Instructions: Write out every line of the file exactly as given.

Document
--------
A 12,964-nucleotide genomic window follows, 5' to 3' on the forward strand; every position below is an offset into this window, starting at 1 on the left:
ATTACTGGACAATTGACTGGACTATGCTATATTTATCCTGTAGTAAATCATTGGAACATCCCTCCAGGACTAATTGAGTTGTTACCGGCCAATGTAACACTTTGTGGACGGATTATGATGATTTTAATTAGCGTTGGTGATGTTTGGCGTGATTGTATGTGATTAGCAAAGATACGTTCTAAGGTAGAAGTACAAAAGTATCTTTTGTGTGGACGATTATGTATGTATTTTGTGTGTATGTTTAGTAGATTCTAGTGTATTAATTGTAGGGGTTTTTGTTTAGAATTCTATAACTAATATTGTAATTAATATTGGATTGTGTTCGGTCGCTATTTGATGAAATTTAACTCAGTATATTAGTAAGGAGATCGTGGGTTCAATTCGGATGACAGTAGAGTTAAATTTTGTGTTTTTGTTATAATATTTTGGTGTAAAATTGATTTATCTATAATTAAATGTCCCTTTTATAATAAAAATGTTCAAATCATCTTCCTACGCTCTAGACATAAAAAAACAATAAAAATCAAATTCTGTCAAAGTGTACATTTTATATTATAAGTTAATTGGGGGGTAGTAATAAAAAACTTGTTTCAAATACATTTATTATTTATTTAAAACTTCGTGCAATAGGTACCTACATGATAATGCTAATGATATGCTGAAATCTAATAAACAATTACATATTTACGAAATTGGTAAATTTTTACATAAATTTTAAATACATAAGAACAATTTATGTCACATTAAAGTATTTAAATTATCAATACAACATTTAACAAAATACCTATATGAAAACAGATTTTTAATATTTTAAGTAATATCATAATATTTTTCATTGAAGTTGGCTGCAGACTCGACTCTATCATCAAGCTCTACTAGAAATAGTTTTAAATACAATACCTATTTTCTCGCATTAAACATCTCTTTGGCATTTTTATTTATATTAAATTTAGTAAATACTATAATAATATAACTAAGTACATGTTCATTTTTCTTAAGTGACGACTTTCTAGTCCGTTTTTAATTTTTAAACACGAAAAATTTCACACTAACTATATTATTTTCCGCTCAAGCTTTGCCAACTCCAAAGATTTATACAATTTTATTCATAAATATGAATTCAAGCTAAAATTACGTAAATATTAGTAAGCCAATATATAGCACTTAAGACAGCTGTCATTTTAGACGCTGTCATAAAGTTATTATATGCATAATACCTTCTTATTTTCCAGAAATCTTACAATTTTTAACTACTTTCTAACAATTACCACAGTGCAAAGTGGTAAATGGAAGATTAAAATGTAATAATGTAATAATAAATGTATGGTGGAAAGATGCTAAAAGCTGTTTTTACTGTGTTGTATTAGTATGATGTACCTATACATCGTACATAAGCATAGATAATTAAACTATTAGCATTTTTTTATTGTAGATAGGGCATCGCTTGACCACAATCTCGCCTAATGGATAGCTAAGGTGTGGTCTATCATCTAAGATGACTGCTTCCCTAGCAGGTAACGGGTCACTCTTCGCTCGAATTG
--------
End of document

A 12,964-nucleotide genomic window follows, 5' to 3' on the forward strand; every position below is an offset into this window, starting at 1 on the left:
ATTACTGGACAATTGACTGGACTATGCTATATTTATCCTGTAGTAAATCATTGGAACATCCCTCCAGGACTAATTGAGTTGTTACCGGCCAATGTAACACTTTGTGGACGGATTATGATGATTTTAATTAGCGTTGGTGATGTTTGGCGTGATTGTATGTGATTAGCAAAGATACGTTCTAAGGTAGAAGTACAAAAGTATCTTTTGTGTGGACGATTATGTATGTATTTTGTGTGTATGTTTAGTAGATTCTAGTGTATTAATTGTAGGGGTTTTTGTTTAGAATTCTATAACTAATATTGTAATTAATATTGGATTGTGTTCGGTCGCTATTTGATGAAATTTAACTCAGTATATTAGTAAGGAGATCGTGGGTTCAATTCGGATGACAGTAGAGTTAAATTTTGTGTTTTTGTTATAATATTTTGGTGTAAAATTGATTTATCTATAATTAAATGTCCCTTTTATAATAAAAATGTTCAAATCATCTTCCTACGCTCTAGACATAAAAAAACAATAAAAATCAAATTCTGTCAAAGTGTACATTTTATATTATAAGTTAATTGGGGGGTAGTAATAAAAAACTTGTTTCAAATACATTTATTATTTATTTAAAACTTCGTGCAATAGGTACCTACATGATAATGCTAATGATATGCTGAAATCTAATAAACAATTACATATTTACGAAATTGGTAAATTTTTACATAAATTTTAAATACATAAGAACAATTTATGTCACATTAAAGTATTTAAATTATCAATACAACATTTAACAAAATACCTATATGAAAACAGATTTTTAATATTTTAAGTAATATCATAATATTTTTCATTGAAGTTGGCTGCAGACTCGACTCTATCATCAAGCTCTACTAGAAATAGTTTTAAATACAATACCTATTTTCTCGCATTAAACATCTCTTTGGCATTTTTATTTATATTAAATTTAGTAAATACTATAATAATATAACTAAGTACATGTTCATTTTTCTTAAGTGACGACTTTCTAGTCCGTTTTTAATTTTTAAACACGAAAAATTTCACACTAACTATATTATTTTCCGCTCAAGCTTTGCCAACTCCAAAGATTTATACAATTTTATTCATAAATATGAATTCAAGCTAAAATTACGTAAATATTAGTAAGCCAATATATAGCACTTAAGACAGCTGTCATTTTAGACGCTGTCATAAAGTTATTATATGCATAATACCTTCTTATTTTCCAGAAATCTTACAATTTTTAACTACTTTCTAACAATTACCACAGTGCAAAGTGGTAAATGGAAGATTAAAATGTAATAATGTAATAATAAATGTATGGTGGAAAGATGCTAAAAGCTGTTTTTACTGTGTTGTATTAGTATGATGTACCTATACATCGTACATAAGCATAGATAATTAAACTATTAGCATTTTTTTATTGTAGATAGGGCATCGCTTGACCACAATCTCGCCTAATGGATAGCTAAGGTGTGGTCTATCATCTAAGATGACTGCTTCCCTAGCAGGTAACGGGTCACTCTTCGCTCGAATTG